Allocating time towards the end of an iteration, development or whatever, towards “defect resolution” allows the team to first get the scheduled work out of the way, and “if” there is time, someone may pick something up from the backlog of defects. The issue with this approach is that if the development cycles are fully booked (maybe there is a hard date) and there is any risk or complexity that might lead to developers putting in all they have to meet the delivery; defect resolution gets thrown on the back burner. In most cases where the approach is “allocate time to pull defects”, the unspoken rule is that new products come first, defects second – unless; where the “unless” is for escalations and chaos/fire-fighting instances. For agile teams, if the time allocated towards defect resolution does not change from sprint to sprint, then there is no impact to velocity; however, if the time allocation is not fixed the velocity can get impacted depending on how much time is spent on defect resolutions (usually hours) vs. features (SP’s)…. You could estimate defects in story-points but this can lead to additional issues that will need to be worked out… i.e. do you really want to hold a sprint back? etc..
Defect resolution duty rotation
For a given time (usually the span of a sprint) a developer within a team, or a whole team themselves will be on defect resolution duty; once the time span is over, someone else (or a different team) takes on defect resolution duty and so on. This helps cross-train and helps make everyone familiar with the code base. It can also help improving code quality since everyone is learning from everyone’s mistakes and provides a great collaboration platform; while it does have some great benefits it does introduce some challenges. A significant issue is that developers and teams lose traction as they switch focus from “new product” to “old product”; the interruption can cause a delay since the developer(s) will need to get back to where they were after the rotation is over. For organizations that have many teams or larger teams this may be less of a concern since the rotation might happen every few months; but even then, when it does happen it does have a negative impact.
Dedicated team for defect resolution
The thought on this one is that if there is one team solely focused on supporting “released software” (defect/engineering sustaining team) and other team(s) focused on creating “new software” (Feature teams) that you end up with a two-tiered development approach where both the product and the customer can be focused on. The feature (new software) team is rarely impacted by defects from the “live” world and they can always focus on delivering new product; the defect/engineering sustaining team is dedicated to resolving defects and is not tied up with new features. The issue with this approach is that no one aspires to be a “defect fixer”, developers want to “develop” new and innovative “features” (or at least I did); It is possible to make this work if more attention is given to down-time cross-training, root cause analysis, collaboration, role rotations, etc… (I have seen teams evolve this approach into a “defect resolution duty rotation” approach)
In addition to the above, there can also be hybrid approaches that mix various approaches, i.e. defect resolution duty rotation with an added “pager duty” where someone (not on defect duty) is on-call but in general there is no “incorrect approach”; however:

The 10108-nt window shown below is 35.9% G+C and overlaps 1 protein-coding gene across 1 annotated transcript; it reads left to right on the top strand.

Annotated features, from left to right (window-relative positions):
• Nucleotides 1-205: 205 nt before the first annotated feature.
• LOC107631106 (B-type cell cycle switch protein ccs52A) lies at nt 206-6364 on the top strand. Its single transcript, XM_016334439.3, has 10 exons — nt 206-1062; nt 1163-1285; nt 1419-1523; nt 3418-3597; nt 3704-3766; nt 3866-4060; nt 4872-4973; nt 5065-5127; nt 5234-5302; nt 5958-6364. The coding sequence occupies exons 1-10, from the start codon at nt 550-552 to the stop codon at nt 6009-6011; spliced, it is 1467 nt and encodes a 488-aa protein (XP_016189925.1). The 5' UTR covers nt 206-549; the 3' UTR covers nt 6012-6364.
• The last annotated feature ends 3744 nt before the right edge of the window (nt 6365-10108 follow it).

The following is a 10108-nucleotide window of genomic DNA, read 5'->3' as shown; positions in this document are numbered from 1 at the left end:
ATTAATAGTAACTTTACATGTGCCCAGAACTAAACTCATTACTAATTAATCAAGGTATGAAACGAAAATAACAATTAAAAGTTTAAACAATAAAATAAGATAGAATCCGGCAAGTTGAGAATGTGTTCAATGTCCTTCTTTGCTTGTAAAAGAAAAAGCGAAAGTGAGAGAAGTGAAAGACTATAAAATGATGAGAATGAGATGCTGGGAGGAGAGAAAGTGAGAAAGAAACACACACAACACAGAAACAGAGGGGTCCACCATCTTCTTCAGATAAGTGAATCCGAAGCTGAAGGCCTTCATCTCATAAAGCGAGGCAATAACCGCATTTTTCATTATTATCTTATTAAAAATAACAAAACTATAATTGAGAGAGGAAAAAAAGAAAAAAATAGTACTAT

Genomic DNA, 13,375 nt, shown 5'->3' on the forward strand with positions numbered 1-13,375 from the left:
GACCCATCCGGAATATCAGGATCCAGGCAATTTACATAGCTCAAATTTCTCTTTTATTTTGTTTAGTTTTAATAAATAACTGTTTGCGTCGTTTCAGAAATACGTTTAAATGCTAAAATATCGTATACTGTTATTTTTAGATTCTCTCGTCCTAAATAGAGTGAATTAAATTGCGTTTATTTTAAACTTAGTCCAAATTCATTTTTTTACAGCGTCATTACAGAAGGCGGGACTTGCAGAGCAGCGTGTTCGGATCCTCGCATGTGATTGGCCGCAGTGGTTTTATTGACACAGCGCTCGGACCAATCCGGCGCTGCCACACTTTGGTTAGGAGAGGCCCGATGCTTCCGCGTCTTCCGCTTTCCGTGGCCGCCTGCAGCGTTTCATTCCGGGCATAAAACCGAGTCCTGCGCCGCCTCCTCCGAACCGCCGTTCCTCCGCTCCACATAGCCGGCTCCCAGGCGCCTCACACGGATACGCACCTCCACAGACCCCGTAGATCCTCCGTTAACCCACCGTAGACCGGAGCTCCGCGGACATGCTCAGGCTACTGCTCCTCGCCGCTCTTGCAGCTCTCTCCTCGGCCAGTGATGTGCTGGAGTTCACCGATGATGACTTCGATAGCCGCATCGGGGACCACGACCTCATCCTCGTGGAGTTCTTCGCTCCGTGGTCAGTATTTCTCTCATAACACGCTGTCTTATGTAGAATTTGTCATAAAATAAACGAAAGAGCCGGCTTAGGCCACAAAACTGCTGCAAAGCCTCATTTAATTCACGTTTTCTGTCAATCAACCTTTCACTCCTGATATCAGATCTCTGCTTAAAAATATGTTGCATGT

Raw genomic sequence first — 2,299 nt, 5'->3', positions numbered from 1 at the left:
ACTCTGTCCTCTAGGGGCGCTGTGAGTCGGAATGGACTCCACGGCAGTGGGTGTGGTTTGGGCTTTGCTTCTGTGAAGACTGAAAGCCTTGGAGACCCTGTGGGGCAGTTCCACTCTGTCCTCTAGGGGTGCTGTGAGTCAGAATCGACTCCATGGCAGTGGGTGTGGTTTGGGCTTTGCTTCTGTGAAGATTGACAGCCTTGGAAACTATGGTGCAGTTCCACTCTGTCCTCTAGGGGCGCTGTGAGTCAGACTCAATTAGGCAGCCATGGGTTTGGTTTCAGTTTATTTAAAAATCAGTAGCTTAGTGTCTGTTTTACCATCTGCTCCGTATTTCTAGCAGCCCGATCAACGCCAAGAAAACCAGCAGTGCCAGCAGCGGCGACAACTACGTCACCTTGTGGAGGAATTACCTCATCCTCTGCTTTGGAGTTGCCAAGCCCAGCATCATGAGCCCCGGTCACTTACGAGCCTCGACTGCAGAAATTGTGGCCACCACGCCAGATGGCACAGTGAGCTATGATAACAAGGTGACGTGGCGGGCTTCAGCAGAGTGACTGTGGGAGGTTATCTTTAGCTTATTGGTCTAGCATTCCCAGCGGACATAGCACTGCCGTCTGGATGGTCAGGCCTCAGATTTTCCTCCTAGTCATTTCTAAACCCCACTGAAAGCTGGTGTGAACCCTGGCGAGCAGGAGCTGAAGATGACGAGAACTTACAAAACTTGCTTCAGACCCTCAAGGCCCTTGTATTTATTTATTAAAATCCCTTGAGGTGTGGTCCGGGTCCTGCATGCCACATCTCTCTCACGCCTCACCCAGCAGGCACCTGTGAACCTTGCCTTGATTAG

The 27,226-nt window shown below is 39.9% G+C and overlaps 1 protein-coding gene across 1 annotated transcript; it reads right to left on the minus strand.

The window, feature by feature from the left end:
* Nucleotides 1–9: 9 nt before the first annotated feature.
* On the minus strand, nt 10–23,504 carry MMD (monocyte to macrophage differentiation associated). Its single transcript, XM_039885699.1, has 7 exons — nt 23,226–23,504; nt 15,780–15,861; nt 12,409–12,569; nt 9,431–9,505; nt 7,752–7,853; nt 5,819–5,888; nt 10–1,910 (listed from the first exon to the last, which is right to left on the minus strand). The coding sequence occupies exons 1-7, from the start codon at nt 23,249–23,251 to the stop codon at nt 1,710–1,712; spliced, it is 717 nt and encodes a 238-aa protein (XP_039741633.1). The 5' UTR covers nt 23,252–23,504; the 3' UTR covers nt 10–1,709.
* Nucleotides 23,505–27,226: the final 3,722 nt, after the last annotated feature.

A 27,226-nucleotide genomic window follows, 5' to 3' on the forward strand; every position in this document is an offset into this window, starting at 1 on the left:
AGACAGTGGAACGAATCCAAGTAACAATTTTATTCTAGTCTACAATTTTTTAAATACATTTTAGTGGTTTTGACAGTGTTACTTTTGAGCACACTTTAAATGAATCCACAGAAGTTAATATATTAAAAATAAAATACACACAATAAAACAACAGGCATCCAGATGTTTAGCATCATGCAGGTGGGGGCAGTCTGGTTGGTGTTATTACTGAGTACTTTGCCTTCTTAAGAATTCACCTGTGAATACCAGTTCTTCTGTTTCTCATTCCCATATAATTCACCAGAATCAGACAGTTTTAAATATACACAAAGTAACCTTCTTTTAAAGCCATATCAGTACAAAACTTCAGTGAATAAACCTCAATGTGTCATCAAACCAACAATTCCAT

Any approach can become incorrect when developers are forced to accept an approach that they do not agree with (or understand).
Any approach that is going to be implemented should be discussed with the teams that will be implementing it, focus on and explain the “why”. When an approach does not work, try to adjust it or try something else!
“if the code repository is an “elephant” and new code is peanuts being fed to this elephant by the other guys, then I am always cleaning up after the elephant; who wants to be a shit cleaner forever?”.
We are usually torn between building more “product” or satisfying the “customer”.
Prioritize Customer (maintaining product)
Fix and release to save the world
Prioritize Product (building more product)
Plan and build to a schedule
When you focus on product, you have a certain “amount” of product that needs to be built within a sprint (time box); you can plan for fixes by leaving some room for the defect backlog, but features come first – then come fixes, and the work is usually fixed where people know what they are working on for the sprint. In this scenario most will usually package after the sprint is over (test and release)
When you focus on customer, you have to fix and get the fix out the door ASAP. Priority is given to the most critical fix and/or customer and things will be packaged (test and release) as soon as appropriate and/or possible.
Some solve this by having a sustaining engineering team, but who really wants to only fix defects?; others use a mix of cross-functional or functional teams and adjust as needed, but this can be disruptive.
If you chose to “adjust as needed” (be agile) you will introduce some chaos every now and then but this can be minimized by having “plan of action”. How you adjust as needed and what type of “plan of action” you need also depends on what type of process you follow and what your focus is; is your culture focused on product? or is your culture focused on the customer? Depending on whom you ask (their role) within an organization, you may get different answers.
If you follow “Scrum” then your work queue is mostly “push” defined, where work is planned and pushed into a sprint/iteration before its worked on.
If you follow “Kanban” then your work queue is mostly “pull” defined, where work is pulled and worked on.
In an ideal world, one would have a process that allows the focus on both, the product and the customer. A process that allows you to “build what you say you will build” but also allow you to focus on “what is important right now”; such a process would mix Scrum and Kanban, giving you, ScumBan. The idea of a Scrumban is not new; there are books and many talks/posts regarding this. How Scrum and Kanban are merged together depend on the person who is cross-breeding the processes and what problem(s) they are trying to solve; I named my implementation “RAPID” for “Real-time Actionable Prioritized Individual Delivery”.
In my next post around RAPID, I will go over some examples that helped define the how and why behind RAPID and how it would be used in a team that wants to focus on both, the product and the customer.